When considering the way you hold your guard positions, pay attention to what the source material for your discipline suggests you should do; that is the most important advice to follow. Trying to shoehorn advice from modern fencing or from 18th century fencing into 15th century systems does not always work, and in fact often creates more problems than they solve. If your source material tells you to stand side-on to “present a smaller target”, then by all means do exactly that. If your source material does not tell you to do this, and does not present this reason, then look at what else the source is saying and consider that perhaps there may be a different overriding principle that requires a different way of standing for a completely different reason.
Sometimes, the best way to “present a smaller target” is to ensure that the only targets available belong to your opponent.
 Charles Roworth. The Art of Defence on Foot, with the Broad Sword and Sabre: adapted also for the Spadroon, or Cut and Thrust Sword. Improved, and Augmented with the Ten lessons of Mr. John Taylor, Late Broadsword Master to the Light Horse Volunteers of London and Westminster. London: T. Egerton, 1804. Pages 11-12.
 Donald McBane. The Expert Sword-Man’s Companion: Or the True Art of Self-Defence. With An Account of the Authors Life, and his Transactions during the Wars with France. To which is Annexed, The Art of Gunnerie. Glasgow: James Duncan, 1728. Pages 2-3.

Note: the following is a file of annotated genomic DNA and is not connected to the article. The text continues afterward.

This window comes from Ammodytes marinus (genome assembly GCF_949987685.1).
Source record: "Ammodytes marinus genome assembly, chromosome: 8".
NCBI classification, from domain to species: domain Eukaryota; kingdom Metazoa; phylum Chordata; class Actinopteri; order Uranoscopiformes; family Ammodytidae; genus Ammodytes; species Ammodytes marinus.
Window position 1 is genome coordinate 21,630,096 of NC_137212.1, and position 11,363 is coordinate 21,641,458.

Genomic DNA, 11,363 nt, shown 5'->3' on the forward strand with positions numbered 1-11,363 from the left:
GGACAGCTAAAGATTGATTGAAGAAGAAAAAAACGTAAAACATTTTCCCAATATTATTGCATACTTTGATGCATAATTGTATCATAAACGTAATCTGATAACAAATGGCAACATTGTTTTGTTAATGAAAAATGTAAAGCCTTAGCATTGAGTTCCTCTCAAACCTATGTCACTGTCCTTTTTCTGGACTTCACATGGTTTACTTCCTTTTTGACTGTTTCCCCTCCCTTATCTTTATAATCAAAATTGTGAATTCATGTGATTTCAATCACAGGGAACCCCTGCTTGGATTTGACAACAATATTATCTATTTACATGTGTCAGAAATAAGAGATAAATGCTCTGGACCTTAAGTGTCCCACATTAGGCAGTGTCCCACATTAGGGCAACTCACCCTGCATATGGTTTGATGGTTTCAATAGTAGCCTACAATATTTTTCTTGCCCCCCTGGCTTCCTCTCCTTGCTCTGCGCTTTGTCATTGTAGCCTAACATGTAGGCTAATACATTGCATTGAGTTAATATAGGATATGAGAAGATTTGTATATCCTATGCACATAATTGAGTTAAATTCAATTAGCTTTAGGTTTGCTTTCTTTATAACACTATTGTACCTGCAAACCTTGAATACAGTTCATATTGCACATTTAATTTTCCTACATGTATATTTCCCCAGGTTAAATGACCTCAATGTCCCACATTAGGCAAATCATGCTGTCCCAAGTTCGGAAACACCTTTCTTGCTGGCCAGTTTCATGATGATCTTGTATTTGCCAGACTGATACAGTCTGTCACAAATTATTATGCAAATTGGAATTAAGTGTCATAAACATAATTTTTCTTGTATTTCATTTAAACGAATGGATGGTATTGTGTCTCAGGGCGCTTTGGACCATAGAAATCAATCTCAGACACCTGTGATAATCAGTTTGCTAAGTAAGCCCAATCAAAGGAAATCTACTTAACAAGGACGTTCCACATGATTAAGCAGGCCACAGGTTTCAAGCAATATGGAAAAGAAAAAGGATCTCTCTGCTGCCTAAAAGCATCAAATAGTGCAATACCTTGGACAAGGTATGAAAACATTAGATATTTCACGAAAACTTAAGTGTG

Anonymous. Royal Armouries MS I.33. Ca.1290-1320. Folio 21r. Translation by Dieter Bachmann, 2003.
 Anonymous. Germanisches Nationalmuseum Hs 3227a. Ca. 1389-1430. Folio 19v. Translation by Thomas Stoeppler, 2014.
 Anonymous. Germanisches Nationalmuseum Hs 3227a. Ca. 1389-1430. Folio 32r. Translation by Thomas Stoeppler, 2014.
 Anonymous. Germanisches Nationalmuseum Hs 3227a. Ca. 1389-1430. Folio 32r. Translation by Thomas Stoeppler, 2014.
 Anonymous. Academia Nazionale dei Lincei Codex 44.A.8. 1452. Folio 26v. Translation by Cory Winslow, 2013.
 Sigmund ain Ringeck. Sächsische Landesbibliothek MS Dresden C.487. Ca. 1504-19. Folio 35r. Translation by Christian Trosclair, 2017.
Keith Farrell teaches HEMA professionally, often at international events (why not hire me to teach at your event?), and has an interest in coaching instructors to become better teachers.